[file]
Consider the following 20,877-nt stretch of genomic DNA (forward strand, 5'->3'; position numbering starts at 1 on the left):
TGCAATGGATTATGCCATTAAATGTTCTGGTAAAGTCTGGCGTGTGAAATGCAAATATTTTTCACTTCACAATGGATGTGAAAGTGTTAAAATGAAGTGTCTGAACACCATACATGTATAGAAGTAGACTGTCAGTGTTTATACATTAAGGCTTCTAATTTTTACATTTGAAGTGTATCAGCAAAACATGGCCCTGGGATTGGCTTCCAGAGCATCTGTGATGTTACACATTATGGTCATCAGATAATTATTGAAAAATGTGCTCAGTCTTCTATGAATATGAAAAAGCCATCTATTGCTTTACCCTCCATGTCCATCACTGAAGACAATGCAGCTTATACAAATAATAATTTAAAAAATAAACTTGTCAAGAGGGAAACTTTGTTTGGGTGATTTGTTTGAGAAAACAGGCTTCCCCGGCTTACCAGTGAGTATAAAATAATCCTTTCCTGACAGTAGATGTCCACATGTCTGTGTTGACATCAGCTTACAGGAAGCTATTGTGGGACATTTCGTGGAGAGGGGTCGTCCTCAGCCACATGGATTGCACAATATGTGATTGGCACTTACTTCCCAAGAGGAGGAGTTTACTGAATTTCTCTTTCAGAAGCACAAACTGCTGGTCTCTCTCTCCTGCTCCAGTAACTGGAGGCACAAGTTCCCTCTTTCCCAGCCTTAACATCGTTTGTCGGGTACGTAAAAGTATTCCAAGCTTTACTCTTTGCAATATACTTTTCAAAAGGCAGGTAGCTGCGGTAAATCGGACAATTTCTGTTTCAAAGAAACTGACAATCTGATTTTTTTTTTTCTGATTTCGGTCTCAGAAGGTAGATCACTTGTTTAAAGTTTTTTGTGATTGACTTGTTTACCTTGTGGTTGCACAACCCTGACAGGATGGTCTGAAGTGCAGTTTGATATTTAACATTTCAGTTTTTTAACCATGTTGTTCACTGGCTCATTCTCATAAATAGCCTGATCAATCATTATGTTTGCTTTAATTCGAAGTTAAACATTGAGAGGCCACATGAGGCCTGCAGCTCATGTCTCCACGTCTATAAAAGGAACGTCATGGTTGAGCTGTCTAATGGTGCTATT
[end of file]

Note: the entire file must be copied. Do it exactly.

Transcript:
Consider the following 20,877-nt stretch of genomic DNA (forward strand, 5'->3'; position numbering starts at 1 on the left):
TGCAATGGATTATGCCATTAAATGTTCTGGTAAAGTCTGGCGTGTGAAATGCAAATATTTTTCACTTCACAATGGATGTGAAAGTGTTAAAATGAAGTGTCTGAACACCATACATGTATAGAAGTAGACTGTCAGTGTTTATACATTAAGGCTTCTAATTTTTACATTTGAAGTGTATCAGCAAAACATGGCCCTGGGATTGGCTTCCAGAGCATCTGTGATGTTACACATTATGGTCATCAGATAATTATTGAAAAATGTGCTCAGTCTTCTATGAATATGAAAAAGCCATCTATTGCTTTACCCTCCATGTCCATCACTGAAGACAATGCAGCTTATACAAATAATAATTTAAAAAATAAACTTGTCAAGAGGGAAACTTTGTTTGGGTGATTTGTTTGAGAAAACAGGCTTCCCCGGCTTACCAGTGAGTATAAAATAATCCTTTCCTGACAGTAGATGTCCACATGTCTGTGTTGACATCAGCTTACAGGAAGCTATTGTGGGACATTTCGTGGAGAGGGGTCGTCCTCAGCCACATGGATTGCACAATATGTGATTGGCACTTACTTCCCAAGAGGAGGAGTTTACTGAATTTCTCTTTCAGAAGCACAAACTGCTGGTCTCTCTCTCCTGCTCCAGTAACTGGAGGCACAAGTTCCCTCTTTCCCAGCCTTAACATCGTTTGTCGGGTACGTAAAAGTATTCCAAGCTTTACTCTTTGCAATATACTTTTCAAAAGGCAGGTAGCTGCGGTAAATCGGACAATTTCTGTTTCAAAGAAACTGACAATCTGATTTTTTTTTTTCTGATTTCGGTCTCAGAAGGTAGATCACTTGTTTAAAGTTTTTTGTGATTGACTTGTTTACCTTGTGGTTGCACAACCCTGACAGGATGGTCTGAAGTGCAGTTTGATATTTAACATTTCAGTTTTTTAACCATGTTGTTCACTGGCTCATTCTCATAAATAGCCTGATCAATCATTATGTTTGCTTTAATTCGAAGTTAAACATTGAGAGGCCACATGAGGCCTGCAGCTCATGTCTCCACGTCTATAAAAGGAACGTCATGGTTGAGCTGTCTAATGGTGCTATT